Squeezed between rising seas and landward development, many of New Hampshire’s salt marshes are in danger of disappearing. The New Hampshire Salt Marsh Plan was designed to help us all protect, restore, or study salt marshes. You can use the Plan, along with your community’s values and priorities, to identify specific management strategies to help sustain our salt marshes. Staff at the Great Bay Reserve are here to help you put the Plan to work.
About the Plan
The New Hampshire Salt Marsh Plan is a suite of products that help provide a comprehensive look at the resiliency of our tidal marshes. The products all originate from a geospatial analysis of current condition, vulnerability, and adaptation potential that is comparable across sites.
The Plan combines high-resolution land cover data from NOAA with local data sets to generate 224 marsh units across coastal New Hampshire. Data associated with more than 20 metrics is used to rank the current condition, vulnerability to sea level rise, and adaptation potential of each marsh unit. Each ranking is associated with one of eight categories of resilience, each with its own set of recommendations for management.
With this information, you can compare the relative resilience of different marshes, locate marshes for which a particular management tool may be most effective, and assess the potential return on investment of different restoration and conservation strategies.
How We Can Help
Staff from the Great Bay Reserve are available to provide technical assistance to municipalities, restoration practitioners and others interested in using the New Hampshire Salt Marsh Plan for land use, conservation, restoration, or research planning. Technical assistance can include conversations to discuss the data and the implications or the development of a customized map or analysis to support planning. These maps can help you communicate an important threat or opportunity related to the marshes you care about. Or, we can help scientists design monitoring and research projects that advance our understanding of how quickly we are seeing changes to our marshes and why.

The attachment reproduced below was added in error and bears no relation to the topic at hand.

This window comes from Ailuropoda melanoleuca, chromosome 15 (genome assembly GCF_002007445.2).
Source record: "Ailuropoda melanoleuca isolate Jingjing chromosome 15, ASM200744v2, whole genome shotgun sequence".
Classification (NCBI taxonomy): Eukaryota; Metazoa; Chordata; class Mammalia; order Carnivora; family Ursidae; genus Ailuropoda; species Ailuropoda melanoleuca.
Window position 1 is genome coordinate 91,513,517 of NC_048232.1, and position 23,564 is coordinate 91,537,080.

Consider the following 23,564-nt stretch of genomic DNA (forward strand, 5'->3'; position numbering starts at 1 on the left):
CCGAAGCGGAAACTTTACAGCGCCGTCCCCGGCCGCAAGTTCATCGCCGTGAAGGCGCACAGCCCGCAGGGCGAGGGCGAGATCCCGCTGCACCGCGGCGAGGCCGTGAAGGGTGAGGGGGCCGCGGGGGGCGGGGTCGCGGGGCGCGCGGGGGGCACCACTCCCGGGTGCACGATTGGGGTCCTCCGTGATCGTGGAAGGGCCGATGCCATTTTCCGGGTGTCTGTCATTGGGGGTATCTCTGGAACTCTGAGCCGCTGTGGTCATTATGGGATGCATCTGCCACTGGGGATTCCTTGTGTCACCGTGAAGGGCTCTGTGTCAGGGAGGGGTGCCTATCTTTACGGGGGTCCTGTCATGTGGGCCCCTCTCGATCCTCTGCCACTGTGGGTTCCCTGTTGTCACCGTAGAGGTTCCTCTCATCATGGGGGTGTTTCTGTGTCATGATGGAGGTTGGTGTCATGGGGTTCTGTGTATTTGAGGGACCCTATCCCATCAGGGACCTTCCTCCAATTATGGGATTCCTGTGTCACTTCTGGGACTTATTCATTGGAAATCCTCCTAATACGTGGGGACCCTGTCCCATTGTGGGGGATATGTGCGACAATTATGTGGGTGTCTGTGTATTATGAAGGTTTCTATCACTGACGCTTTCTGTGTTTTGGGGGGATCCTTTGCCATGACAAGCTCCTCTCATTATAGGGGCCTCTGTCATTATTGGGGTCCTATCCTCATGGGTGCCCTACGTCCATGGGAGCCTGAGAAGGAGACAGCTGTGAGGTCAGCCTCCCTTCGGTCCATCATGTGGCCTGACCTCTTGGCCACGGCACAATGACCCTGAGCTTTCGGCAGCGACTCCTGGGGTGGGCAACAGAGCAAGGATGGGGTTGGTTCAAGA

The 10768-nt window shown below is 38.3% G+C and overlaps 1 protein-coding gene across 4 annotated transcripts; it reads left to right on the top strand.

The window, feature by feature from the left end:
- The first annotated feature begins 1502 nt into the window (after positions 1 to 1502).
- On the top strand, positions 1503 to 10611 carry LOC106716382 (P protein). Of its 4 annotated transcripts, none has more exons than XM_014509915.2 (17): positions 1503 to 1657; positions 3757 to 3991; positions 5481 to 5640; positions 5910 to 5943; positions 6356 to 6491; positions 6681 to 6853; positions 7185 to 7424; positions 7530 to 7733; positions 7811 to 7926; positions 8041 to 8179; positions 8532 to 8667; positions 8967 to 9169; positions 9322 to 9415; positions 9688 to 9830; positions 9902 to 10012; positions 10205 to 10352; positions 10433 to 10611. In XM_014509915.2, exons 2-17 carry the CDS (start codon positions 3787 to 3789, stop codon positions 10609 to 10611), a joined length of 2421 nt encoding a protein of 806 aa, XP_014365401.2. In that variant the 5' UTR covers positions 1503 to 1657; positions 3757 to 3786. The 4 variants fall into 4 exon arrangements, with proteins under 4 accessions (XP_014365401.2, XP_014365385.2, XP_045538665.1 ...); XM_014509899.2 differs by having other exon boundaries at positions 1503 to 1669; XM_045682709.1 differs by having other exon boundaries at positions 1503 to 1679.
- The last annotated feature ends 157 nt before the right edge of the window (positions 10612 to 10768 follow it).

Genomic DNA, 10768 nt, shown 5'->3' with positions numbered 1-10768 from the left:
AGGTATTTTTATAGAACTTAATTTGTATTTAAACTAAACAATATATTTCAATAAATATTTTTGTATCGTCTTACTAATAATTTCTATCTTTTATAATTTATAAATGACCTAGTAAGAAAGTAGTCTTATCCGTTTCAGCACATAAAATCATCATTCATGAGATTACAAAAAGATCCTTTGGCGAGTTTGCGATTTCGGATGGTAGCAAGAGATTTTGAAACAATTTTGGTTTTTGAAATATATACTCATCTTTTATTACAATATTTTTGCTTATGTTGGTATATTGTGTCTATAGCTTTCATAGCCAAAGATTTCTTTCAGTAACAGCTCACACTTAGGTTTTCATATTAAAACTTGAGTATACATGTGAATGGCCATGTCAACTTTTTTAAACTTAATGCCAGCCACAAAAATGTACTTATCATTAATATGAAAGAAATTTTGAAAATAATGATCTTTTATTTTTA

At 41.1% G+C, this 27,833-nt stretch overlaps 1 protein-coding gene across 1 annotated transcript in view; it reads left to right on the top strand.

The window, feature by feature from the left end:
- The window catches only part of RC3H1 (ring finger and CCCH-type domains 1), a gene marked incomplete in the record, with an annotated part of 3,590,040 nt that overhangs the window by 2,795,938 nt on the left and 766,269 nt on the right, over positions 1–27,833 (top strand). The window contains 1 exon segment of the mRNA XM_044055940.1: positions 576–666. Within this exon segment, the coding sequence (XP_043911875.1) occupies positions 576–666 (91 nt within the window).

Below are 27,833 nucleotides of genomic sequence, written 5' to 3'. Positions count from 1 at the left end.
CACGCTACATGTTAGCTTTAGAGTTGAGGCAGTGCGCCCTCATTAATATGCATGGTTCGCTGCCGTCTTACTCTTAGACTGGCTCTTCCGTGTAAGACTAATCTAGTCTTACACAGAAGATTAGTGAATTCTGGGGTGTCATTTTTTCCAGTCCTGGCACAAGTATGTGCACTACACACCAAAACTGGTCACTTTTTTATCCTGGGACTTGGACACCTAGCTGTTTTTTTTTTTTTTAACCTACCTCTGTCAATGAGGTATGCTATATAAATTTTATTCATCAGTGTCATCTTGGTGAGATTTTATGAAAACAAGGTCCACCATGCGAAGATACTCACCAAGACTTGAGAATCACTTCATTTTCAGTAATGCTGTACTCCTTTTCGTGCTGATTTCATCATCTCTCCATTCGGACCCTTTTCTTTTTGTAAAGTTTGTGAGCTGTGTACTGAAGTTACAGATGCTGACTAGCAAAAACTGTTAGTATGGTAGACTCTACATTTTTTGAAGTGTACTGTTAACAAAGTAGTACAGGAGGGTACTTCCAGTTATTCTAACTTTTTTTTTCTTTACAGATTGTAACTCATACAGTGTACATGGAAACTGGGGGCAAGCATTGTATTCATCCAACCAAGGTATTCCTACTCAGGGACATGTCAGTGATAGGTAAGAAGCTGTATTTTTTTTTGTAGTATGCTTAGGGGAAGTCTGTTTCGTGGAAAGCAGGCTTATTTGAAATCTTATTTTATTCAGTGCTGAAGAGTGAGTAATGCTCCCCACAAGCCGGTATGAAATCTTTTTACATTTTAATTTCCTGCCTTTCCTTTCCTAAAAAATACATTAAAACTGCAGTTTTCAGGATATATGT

Rachel Stevens, Stewardship Coordinator and Wildlife Ecologist, firstname.lastname@example.org
Cory Riley, Manager, Cory.A.Riley@wildlife.nh.gov
Lynn Vaccaro, Coastal Training Program Coordinator, Lynn.E.Vaccaro@wildlife.nh.gov
Resources to help you use the Plan
All the results and products are available through the Viewer
Download the GIS data through GRANIT
Example applications can be found in the User Guide
Data sources and methods are explained in the Data Notes
Draft products can help with site level planning:
Applying the Plan
In an effort to protect local marshes for the future, the Seabrook Hampton Estuary Alliance worked with the Great Bay Reserve to use the New Hampshire Salt Marsh Plan to prioritize parcels for conservation in a data driven and easy to explain process.
This effort relied on the New Hampshire Salt Marsh Plan’s resilience scores, along with a suite of other metrics, to identify regionally important conservation opportunities. They identified salt marshes with a high resilience score, along with any undeveloped buffer areas, as “resilient marsh areas” that should be prioritized when identifying conservation focus areas.